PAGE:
Transcribed by James Fox, August 2004|
from the Deposit-Coach Fox WW2 Letters Collection
Lt. John F. Brown (letter 1/1)
Deposit H.S. Class of 1936
Army Air Corps
Somewhere in Italy
Sep. 4, 1944
This combat game is a bit different from that of domestic calibre, but the same teamwork is the prime requisite. Since being here I've completed 13 missions and with the help of a good pilot have succeeded in getting myself the position as lead bombardier. It has its advantages in that you ride in the front box where fighters don't bother.
No doubt you have seen flak put up against planes in the movies, but the actual material is pretty rough.
I seems like just before a game when you have that tense, sweaty feeling and then they brief you on the target. Just before the initial point when you turn to drive into the target with throttles wide open your heart starts to pump, while bullets and tracers start zooming around you. I'll freely admit that when the flak starts bursting around you and pieces clatter through your section of the plane that your scared. There have been times when 30 seconds seemed like hours. Oh, bit its fun. Just call me "Combat nerves Brown."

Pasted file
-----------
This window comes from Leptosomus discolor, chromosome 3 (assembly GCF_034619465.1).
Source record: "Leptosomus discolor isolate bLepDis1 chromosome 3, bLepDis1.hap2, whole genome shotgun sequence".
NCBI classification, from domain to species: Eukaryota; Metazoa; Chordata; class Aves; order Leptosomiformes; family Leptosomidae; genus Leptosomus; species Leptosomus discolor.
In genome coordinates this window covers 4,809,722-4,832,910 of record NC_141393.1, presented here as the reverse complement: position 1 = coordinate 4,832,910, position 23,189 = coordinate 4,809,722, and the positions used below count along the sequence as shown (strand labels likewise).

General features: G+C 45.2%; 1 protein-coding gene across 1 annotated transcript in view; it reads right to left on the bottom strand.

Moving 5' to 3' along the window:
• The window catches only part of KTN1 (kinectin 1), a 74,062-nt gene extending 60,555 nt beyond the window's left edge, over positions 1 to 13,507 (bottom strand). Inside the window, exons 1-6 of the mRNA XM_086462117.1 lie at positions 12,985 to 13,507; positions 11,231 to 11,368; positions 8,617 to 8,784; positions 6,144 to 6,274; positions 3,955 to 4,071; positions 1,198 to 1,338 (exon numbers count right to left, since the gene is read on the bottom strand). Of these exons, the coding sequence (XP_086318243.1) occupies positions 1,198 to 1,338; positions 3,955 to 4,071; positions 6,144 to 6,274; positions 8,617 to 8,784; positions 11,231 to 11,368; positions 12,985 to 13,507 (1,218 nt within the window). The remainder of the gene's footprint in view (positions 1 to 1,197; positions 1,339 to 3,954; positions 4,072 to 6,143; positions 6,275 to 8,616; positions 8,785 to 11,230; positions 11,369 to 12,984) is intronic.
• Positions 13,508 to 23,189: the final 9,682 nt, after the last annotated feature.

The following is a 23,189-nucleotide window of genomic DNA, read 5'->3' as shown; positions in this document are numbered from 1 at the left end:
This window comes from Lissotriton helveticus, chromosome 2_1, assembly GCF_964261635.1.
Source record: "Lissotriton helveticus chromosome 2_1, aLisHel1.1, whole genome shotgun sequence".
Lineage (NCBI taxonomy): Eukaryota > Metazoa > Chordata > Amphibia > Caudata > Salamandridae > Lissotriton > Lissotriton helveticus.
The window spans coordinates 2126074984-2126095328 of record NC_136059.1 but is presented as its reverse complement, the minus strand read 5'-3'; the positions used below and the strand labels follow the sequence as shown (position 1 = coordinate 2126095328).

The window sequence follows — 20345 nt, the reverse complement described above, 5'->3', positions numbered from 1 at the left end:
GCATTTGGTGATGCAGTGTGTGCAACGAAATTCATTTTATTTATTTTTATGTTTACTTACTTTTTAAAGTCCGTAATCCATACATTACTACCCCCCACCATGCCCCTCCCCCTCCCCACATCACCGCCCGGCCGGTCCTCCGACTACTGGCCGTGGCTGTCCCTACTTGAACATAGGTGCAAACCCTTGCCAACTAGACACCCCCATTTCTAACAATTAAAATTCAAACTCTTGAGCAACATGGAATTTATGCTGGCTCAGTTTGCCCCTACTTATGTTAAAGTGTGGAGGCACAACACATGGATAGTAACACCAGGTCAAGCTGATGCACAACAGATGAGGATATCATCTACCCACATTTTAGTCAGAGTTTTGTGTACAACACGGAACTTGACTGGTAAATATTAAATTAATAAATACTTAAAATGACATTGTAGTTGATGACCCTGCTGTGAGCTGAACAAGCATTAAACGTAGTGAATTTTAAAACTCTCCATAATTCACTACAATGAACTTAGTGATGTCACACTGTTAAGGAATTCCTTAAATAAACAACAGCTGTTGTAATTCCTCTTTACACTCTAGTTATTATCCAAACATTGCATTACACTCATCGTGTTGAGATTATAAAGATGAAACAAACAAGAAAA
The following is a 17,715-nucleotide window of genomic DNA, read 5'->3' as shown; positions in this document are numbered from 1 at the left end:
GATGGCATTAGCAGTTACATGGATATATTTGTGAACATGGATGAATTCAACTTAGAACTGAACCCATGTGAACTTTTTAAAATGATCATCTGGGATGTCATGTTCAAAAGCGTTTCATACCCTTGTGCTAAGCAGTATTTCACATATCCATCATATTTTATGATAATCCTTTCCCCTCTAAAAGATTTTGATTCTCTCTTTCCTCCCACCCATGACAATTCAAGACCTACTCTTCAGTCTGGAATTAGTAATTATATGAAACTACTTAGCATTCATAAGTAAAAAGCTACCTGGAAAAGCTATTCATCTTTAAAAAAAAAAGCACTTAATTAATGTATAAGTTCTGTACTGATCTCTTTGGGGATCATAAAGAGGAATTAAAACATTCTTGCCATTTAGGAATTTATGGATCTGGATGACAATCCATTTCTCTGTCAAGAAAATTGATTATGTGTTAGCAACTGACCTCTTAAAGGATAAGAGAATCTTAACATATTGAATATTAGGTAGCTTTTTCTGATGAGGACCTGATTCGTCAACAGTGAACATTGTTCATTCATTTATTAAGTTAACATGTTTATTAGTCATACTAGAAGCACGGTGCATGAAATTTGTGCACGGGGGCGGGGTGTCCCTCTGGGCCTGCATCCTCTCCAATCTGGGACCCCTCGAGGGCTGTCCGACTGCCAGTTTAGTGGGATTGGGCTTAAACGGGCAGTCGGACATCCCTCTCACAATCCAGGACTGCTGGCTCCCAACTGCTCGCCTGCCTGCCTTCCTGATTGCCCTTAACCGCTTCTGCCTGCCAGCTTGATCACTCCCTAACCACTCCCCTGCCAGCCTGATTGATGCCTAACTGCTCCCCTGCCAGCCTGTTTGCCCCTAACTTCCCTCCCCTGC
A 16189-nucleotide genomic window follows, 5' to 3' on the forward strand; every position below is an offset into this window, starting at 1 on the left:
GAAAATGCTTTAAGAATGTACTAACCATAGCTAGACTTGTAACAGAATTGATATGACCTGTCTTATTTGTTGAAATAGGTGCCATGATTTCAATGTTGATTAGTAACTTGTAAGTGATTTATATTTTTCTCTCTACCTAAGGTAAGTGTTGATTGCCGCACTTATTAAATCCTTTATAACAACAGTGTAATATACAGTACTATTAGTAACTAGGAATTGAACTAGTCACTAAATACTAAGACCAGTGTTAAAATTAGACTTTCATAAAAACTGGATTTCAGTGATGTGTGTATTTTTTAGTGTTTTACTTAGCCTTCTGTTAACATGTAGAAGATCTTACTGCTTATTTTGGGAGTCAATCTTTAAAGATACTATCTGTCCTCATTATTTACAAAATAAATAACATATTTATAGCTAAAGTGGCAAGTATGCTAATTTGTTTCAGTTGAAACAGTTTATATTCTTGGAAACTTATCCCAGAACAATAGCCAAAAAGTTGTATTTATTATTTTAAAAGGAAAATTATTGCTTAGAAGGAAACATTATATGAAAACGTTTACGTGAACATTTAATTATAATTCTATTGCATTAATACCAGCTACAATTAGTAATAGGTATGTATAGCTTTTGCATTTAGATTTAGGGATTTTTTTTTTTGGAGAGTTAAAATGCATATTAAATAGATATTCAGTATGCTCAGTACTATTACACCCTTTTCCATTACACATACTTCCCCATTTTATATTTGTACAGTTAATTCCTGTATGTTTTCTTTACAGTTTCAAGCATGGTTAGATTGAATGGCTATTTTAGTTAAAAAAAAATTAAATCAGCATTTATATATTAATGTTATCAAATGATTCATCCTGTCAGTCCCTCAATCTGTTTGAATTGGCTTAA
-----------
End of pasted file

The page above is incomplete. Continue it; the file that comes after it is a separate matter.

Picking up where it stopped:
Everybody is doing a fine job over here and their work is showing good results. I guess they are on the run and can't turn anyplace without being pounded from both sides. Of course there is the disadvantage of having to bomb innocent civilians in order to clean the place out, but it never seems to bother me. Maybe its because I don't see them hit.
Enough of combat. It must be about time for school to commence again. Is being Commanding Officer graying that curly hair of yours?
It doesn't seem possible that 9 years have passed since being in school.. I hate to think that I'll get old. No doubt I will in age, but I can't get over this devilish attitude. Maybe it's the Irish.
The time has come for briefing so I'll close with best wishes to Mrs. Fox and the children.